Browse through a supplement store and you’ll see common themes: bottles plastered with 6-pack abs, huge biceps and generic slogans, such as “Get Ripped,” “Build 100% More Muscle,” and “Cut Weight Fast.” The products claim incredible results, usually in a crazy-short time.
So if you purchase the supplement, you’ll end up looking like the guy or gal on the bottle, right? Maybe, if it’s a quality supplement and you commit to a sound training and diet program. Many supplements are great, but there are bad apples that rely on gimmicks to appeal to consumers.
To help you make informed supplement choices, we spoke to three experts in the nutrition and supplement field to identify common marketing strategies that you should be wary of when choosing a supplement.
“This term tends to lead people to believe that the product is inherently healthier, when in fact, it is utterly meaningless,” states Brian St. Pierre, MS, RD, CSCS, sports dietitian and nutrition coach at Precision Nutrition. “Natural is a mostly unregulated term with no real teeth to it.” For example, a compound like arsenic is “all natural,” but consuming it could kill you. That’s an extreme example, but the message is the same: “All natural” doesn’t make a product better for you.
Although not a marketing term, before-and-after photos are synonymous with supplements. You see a poorly lit photo of a pasty-white, flabby guy who transforms himself into an Arnold lookalike. Problem is, these photos are often complete lies. Tim Ziegenfuss, CEO of the Center for Applied Health Sciences (Stow, Ohio) and global education director at the International Society for Sports Nutrition, says, “Bodybuilders will purposely get out of shape for the before photo, and when they focus on their diet and start training, they look like a competitive bodybuilder again.” Even worse, sometimes the “after” photos are taken before the person gains weight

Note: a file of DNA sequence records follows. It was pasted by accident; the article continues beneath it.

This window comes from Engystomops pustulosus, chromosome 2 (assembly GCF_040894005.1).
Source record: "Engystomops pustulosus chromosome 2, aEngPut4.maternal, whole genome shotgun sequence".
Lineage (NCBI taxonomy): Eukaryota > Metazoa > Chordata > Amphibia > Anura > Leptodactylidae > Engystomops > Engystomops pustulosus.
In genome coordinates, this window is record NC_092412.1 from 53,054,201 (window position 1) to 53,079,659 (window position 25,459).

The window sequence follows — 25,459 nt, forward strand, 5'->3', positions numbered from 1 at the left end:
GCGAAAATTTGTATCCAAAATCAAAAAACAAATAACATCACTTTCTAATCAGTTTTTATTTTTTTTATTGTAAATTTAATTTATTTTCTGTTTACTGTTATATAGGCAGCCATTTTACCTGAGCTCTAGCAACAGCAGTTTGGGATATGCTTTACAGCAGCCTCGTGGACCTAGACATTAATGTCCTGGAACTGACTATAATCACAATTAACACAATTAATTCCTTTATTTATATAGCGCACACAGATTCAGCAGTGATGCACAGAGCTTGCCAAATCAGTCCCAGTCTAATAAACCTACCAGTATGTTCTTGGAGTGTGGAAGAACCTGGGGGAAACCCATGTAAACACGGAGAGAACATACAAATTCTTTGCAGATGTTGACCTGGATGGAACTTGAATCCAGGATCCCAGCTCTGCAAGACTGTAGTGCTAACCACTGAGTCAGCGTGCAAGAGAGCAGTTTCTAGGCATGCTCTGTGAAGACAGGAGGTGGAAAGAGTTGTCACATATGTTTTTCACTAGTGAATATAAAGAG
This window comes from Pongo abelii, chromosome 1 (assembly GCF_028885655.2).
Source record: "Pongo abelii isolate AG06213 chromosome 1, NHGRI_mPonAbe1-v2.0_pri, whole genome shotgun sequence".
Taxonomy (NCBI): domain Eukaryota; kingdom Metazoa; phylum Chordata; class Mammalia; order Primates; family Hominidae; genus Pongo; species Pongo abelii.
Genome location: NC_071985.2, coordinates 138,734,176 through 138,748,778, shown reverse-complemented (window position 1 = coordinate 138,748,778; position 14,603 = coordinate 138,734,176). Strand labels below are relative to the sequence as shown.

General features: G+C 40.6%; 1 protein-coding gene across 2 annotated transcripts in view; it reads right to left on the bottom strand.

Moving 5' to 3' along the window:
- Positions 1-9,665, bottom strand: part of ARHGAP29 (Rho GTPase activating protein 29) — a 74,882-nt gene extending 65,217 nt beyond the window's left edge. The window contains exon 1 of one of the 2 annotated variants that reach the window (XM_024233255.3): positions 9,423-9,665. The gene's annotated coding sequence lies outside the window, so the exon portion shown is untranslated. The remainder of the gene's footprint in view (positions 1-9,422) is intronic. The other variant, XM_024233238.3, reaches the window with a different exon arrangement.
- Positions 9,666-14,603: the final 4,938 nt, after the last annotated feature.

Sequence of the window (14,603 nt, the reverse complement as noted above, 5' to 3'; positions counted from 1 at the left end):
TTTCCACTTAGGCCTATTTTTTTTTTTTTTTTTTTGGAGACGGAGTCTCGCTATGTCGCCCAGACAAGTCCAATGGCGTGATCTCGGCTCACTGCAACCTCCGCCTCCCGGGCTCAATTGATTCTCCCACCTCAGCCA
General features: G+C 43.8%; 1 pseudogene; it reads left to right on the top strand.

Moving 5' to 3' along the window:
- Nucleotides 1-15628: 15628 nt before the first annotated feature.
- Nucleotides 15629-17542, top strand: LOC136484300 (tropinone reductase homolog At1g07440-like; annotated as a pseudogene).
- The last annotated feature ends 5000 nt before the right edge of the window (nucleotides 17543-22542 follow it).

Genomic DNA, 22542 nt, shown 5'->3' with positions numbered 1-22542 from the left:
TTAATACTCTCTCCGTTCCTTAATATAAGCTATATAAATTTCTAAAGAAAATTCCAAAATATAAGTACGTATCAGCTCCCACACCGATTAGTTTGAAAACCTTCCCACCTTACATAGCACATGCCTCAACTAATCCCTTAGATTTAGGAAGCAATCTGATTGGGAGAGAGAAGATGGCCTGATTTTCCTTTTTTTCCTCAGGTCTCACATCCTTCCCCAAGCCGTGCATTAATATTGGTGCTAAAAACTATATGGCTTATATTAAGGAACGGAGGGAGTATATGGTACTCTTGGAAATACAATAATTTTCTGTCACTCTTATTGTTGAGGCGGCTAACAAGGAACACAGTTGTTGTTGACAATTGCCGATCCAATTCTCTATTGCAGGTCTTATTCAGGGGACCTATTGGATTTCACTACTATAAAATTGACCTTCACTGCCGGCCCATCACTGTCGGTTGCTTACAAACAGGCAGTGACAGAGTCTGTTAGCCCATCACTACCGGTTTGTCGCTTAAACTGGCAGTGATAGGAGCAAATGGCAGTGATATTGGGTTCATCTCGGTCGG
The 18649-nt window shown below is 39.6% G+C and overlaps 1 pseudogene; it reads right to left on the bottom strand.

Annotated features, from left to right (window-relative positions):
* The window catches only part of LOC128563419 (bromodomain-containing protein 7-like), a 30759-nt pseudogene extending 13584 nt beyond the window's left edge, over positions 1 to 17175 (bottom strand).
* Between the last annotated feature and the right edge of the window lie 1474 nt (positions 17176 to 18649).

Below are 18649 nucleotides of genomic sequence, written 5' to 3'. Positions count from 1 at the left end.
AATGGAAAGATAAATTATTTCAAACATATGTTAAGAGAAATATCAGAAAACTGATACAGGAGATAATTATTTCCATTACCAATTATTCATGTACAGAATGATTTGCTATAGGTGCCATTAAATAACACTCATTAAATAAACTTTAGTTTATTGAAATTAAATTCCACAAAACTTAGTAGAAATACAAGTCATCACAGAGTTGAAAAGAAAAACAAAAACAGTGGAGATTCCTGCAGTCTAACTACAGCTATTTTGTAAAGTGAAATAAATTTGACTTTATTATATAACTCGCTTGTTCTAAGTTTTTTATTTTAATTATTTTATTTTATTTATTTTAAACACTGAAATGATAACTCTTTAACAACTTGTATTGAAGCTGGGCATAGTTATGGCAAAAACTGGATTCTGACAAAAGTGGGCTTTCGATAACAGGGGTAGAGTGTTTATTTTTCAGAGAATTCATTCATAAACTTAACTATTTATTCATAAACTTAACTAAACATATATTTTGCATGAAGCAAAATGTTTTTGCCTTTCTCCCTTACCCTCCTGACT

“Just because it is ‘clinically proven’ doesn’t guarantee that it will benefit you, in your particular circumstances,” says St. Pierre. “While a study may be conducted that seems to suggest [an athlete may] benefit from a particular supplement, it may be taken completely out of context and not be applicable to the person purchasing it.”
Ziegenfuss elaborates, saying that supplement companies tend to focus on the effectiveness of individual ingredients, and not the entire product. “Unless you test your final formula, the ‘clinically proven’ moniker is patently false,” he says. “The ingredients may be proven, but the combination may not. There could be an interaction. One ingredient could negate the effects of the other.”
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A supplement may be effective, but that doesn’t make it OK to consume, says Sara Haas, a registered dietitian and chef. “The word ‘effective’ can sometimes be a red flag in terms of safety.” For example, steroids are effective, but they’re not safe or legal. She recommends referring to websites like SupplementWatch.com to ensure the supplements you consume are both effective and safe.
“Be wary of any supplement that makes a promise that sounds too good to be true, because it probably is,” says Haas. It’s impossible to guarantee that taking a supplement will lead to a specific fitness result. Supplements help you achieve results, but they only support a training and diet plan. Supplement companies can only guarantee the ingredients in the product and how those ingredients affect the body. If you see a product that makes grand claims, Haas advises you to “call the company and ask them for studies (ones that they have not funded) that prove their claims.”
Claims that a supplement may, for example, “burn 50 percent more fat” or “promote a 100 percent gain in lean muscle mass,” are all too common. Although the claims may be technically true, you need to look deeper. Ziegenfuss explains that a study may have one group that loses 1.5 pounds and another that loses 3 pounds. Yes, it’s a 100 percent improvement, but that’s not the entire story. “You need to look at the actual change,” Ziegenfuss advises. “The change may be very small or possibly irrelevant to body composition or performance.” The moral of the story? Don’t get caught up in crazy percentages.
Supplement companies often brag about their “proprietary blends,” which are more innovative than other products. In some cases, this may be true. In others, it’s a ploy to hide the truth. Ziegenfuss explains that in the supplement industry, the “proprietary blend” label is used primarily to keep trade secrets without going through an expensive and lengthy patent process. That’s OK, unless a shady company produces the supplement. Ziegenfuss says, “Companies that misuse the proprietary blend strategy are putting a pixie-dust amount of ingredients in their formulas,” in an effort to “wow” potential buyers with the number of ingredients that will supposedly support their goal.
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